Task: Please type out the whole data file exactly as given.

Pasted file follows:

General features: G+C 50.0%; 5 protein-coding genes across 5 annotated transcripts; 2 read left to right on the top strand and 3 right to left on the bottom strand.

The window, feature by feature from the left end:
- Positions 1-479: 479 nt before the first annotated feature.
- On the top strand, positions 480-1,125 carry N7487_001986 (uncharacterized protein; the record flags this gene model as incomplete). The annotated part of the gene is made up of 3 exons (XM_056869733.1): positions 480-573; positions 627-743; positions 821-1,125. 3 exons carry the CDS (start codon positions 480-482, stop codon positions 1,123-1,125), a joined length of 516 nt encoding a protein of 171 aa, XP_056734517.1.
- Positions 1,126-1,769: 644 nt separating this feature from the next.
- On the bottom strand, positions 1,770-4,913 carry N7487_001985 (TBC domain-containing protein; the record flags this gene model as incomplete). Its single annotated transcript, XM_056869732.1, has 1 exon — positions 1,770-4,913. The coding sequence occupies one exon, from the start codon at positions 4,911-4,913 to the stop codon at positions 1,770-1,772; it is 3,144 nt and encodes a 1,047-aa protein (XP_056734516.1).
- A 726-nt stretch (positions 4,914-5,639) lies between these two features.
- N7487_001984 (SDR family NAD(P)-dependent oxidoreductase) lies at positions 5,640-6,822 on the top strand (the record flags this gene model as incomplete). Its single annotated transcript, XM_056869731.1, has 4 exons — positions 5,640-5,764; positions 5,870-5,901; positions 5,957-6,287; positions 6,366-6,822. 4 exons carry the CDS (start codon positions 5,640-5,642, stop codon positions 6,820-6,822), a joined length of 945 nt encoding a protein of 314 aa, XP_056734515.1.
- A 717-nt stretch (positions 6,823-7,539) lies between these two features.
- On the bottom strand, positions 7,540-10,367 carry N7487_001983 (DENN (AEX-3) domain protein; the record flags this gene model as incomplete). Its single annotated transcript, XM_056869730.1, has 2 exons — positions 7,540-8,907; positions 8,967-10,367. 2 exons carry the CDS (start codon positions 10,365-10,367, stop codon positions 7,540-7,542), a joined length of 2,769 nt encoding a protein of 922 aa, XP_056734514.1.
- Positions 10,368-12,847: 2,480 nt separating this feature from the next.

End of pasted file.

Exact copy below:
General features: G+C 50.0%; 5 protein-coding genes across 5 annotated transcripts; 2 read left to right on the top strand and 3 right to left on the bottom strand.

The window, feature by feature from the left end:
- Positions 1-479: 479 nt before the first annotated feature.
- On the top strand, positions 480-1,125 carry N7487_001986 (uncharacterized protein; the record flags this gene model as incomplete). The annotated part of the gene is made up of 3 exons (XM_056869733.1): positions 480-573; positions 627-743; positions 821-1,125. 3 exons carry the CDS (start codon positions 480-482, stop codon positions 1,123-1,125), a joined length of 516 nt encoding a protein of 171 aa, XP_056734517.1.
- Positions 1,126-1,769: 644 nt separating this feature from the next.
- On the bottom strand, positions 1,770-4,913 carry N7487_001985 (TBC domain-containing protein; the record flags this gene model as incomplete). Its single annotated transcript, XM_056869732.1, has 1 exon — positions 1,770-4,913. The coding sequence occupies one exon, from the start codon at positions 4,911-4,913 to the stop codon at positions 1,770-1,772; it is 3,144 nt and encodes a 1,047-aa protein (XP_056734516.1).
- A 726-nt stretch (positions 4,914-5,639) lies between these two features.
- N7487_001984 (SDR family NAD(P)-dependent oxidoreductase) lies at positions 5,640-6,822 on the top strand (the record flags this gene model as incomplete). Its single annotated transcript, XM_056869731.1, has 4 exons — positions 5,640-5,764; positions 5,870-5,901; positions 5,957-6,287; positions 6,366-6,822. 4 exons carry the CDS (start codon positions 5,640-5,642, stop codon positions 6,820-6,822), a joined length of 945 nt encoding a protein of 314 aa, XP_056734515.1.
- A 717-nt stretch (positions 6,823-7,539) lies between these two features.
- On the bottom strand, positions 7,540-10,367 carry N7487_001983 (DENN (AEX-3) domain protein; the record flags this gene model as incomplete). Its single annotated transcript, XM_056869730.1, has 2 exons — positions 7,540-8,907; positions 8,967-10,367. 2 exons carry the CDS (start codon positions 10,365-10,367, stop codon positions 7,540-7,542), a joined length of 2,769 nt encoding a protein of 922 aa, XP_056734514.1.
- Positions 10,368-12,847: 2,480 nt separating this feature from the next.